POSITIVE CHINA AND BREXIT DEVELOPMENTS AND ENCOURAGING U.S. ECONOMIC DATA FUEL U.S. AND GLOBAL MARKETS
- The U.S. stock markets saw more volatility throughout the week, but ended on a strong note due to positive news on the China–trade saga, Brexit and on the U.S. economy
- NASDAQ and the DJIA led the way with 0.9% gains, followed by the S&P 500 which moved up 0.6%
- International developed markets and markets in China and the UK moved up substantially following news that negotiations to resolve the China trade wars are progressing and that Brexit might finally be resolved
- At the end of the week, the Federal Reserve announced that it will begin regular purchases of Treasury bills at a pace of $60 billion per month on October 15th and continue through the second quarter of next year at least
- Most of the S&P 500 sectors ended positive, with 7 of the 11 gaining on the week, with Materials leading way with a jump of 1.9% and Utilities leading the losers with a loss of 1.4%
- Hopes for a trade deal with China boosted the export–sensitive technology, industrials, and materials sectors
- Utilities, on the other hand, lagged as rising interest bond yields made their higher dividends less attractive to investors
- Good news for equity investors was not so good news for bond investors as the yield on the benchmark 10–year Treasury leapt 21 basis points on the week
Weekly Market Performance
Live With Thrive
David, Bret, Karen, and Joe return for their first episode since the big Tax Summit Event on September 25th. They recap the event, and discuss the new material that was covered during it. They also highlight what separates Thrive from nearly all financial planners in the Delaware Valley: We put education FIRST!
Equity Markets Rise on China Developments to Kick Off Final Quarter
As has happened for most of the past year and a half, reports on the U.S.–China trade negotiations moved markets again, this week sending markets across the board higher for the week. U.S. equity markets were up decently, but markets in China moved up even more. And the week saw a lot of volatility, due to a lot of different “reports” of the negotiations.
Early in the week, stocks moved up when news that Chinese officials were willing to accept a partial trade deal, but then moved the other way when news suggested that the intellectual property sticking point was not going to be discussed.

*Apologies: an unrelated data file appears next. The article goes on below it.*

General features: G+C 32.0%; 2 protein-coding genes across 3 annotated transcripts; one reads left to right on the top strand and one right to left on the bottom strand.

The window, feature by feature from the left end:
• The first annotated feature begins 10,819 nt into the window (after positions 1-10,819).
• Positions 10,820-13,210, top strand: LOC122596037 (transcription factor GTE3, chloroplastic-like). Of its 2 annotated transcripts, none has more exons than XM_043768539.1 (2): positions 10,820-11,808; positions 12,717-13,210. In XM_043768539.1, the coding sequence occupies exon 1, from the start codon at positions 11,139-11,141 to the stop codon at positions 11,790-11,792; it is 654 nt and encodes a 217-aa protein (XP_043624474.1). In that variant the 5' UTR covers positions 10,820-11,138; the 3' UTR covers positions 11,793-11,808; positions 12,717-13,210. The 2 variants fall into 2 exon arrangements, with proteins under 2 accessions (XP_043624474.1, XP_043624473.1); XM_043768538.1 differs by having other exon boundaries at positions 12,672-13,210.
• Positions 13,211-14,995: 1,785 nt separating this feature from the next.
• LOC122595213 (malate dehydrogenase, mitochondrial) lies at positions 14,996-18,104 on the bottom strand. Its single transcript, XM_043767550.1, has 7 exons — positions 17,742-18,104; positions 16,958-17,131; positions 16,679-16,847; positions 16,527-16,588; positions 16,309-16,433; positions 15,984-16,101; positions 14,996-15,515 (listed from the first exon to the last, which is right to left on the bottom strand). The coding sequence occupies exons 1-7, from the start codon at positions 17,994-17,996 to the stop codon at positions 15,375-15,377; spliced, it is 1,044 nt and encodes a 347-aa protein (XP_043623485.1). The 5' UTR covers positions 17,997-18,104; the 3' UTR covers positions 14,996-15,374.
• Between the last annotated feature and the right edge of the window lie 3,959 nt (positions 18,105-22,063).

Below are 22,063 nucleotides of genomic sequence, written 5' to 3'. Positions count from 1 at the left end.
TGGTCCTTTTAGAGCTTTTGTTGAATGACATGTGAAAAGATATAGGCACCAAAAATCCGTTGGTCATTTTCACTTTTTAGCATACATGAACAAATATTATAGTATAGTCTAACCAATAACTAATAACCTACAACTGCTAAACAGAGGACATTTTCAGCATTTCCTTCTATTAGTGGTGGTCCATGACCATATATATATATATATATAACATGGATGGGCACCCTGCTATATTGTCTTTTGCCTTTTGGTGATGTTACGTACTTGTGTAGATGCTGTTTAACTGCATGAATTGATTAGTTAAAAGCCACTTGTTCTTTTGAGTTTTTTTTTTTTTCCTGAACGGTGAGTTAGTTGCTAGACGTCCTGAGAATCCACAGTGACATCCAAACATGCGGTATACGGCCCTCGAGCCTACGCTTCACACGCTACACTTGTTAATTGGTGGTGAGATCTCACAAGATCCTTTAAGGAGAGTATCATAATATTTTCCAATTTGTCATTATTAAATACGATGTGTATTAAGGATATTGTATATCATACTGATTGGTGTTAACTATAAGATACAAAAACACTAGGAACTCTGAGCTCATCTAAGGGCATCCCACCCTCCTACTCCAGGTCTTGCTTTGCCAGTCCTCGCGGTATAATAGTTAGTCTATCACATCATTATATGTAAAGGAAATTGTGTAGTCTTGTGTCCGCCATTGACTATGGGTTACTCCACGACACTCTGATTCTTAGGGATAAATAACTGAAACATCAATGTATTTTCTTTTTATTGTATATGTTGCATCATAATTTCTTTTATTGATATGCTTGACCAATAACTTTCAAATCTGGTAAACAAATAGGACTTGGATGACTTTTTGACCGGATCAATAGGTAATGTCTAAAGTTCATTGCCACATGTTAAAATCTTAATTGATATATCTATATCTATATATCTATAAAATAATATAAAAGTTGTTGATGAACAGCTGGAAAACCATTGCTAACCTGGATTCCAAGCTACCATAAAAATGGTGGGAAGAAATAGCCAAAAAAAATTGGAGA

Then the following day, “reports” that the U.S. would add 28 Chinese firms to a “blacklist” and ban them from buying from U.S. firms and another “report” that the President Trump was considering limiting investments in China by U.S. government pension funds also concerned investors. And all of this happened before the official start of trade talks on Thursday.
On Thursday, markets rallied on The New York Times report that the U.S. was preparing to make concessions toward Chinese telecommunications giant Huawei Technologies which led to hopes that the negotiations were closer between the two countries.
On Friday, President Trump tweeted “Good things are happening at China Trade Talk Meeting” sending the S&P 500 to its best daily gain in two months. Just before markets closed Trump announced that a “Phase One” deal had been reached and that the U.S. would suspend planned tariff increases on October 15th in return for agricultural concessions from China.
While U.S. stocks ended the week on a positive note, Chinese stocks surged following the news of progress. For the week, the benchmark Shanghai Composite Index gained 2.4%, and the large–cap CSI 300 Index, an index that tracks blue chips listed on the Shanghai and Shenzhen exchanges, vaulted 2.5%.
Brexit Progress Moves Stocks Overseas Too
Equity markets in Europe rallied on news of progress on U.S.–China trade talks, but there were positive developments on Brexit negotiations that rallied markets too.
The prime ministers of the UK and Ireland suggested that they could envision “a pathway to a possible deal” after another round of talks.
- The pan–European STOXX Europe 600 Index gained 2.7%
- The export–reliant German DAX was up 4.2%
- UK’s FTSE 100 Index gained more than 1% and
- The pound jumped almost 3% against the U.S. dollar
The Federal Reserve Was Active Too
Late in the week, the Fed announced that starting this Tuesday, it will begin purchasing Treasury bills at a pace of $60 billion per month and it expects this program to last at least into the second quarter of next year.
The Fed’s T–Bill purchasing program is designed to steepen the yield curve by pressuring Treasury bill yields.
Positive Economic Data
The positive news driving markets seemed to be clustered toward the end of the week as Thursday and Friday saw positive economic data hit the markets too:
- On Thursday, initial jobless claims fell back to the lowest level in a month
- Import prices were up 0.2% in September
- Export prices were down 0.2% in September
- On Friday, the preliminary University of Michigan Consumer Sentiment Index for October clocked in at 96.0 up from 93.2 for September
- Consumers’ real income expectations rose to their highest level in two decades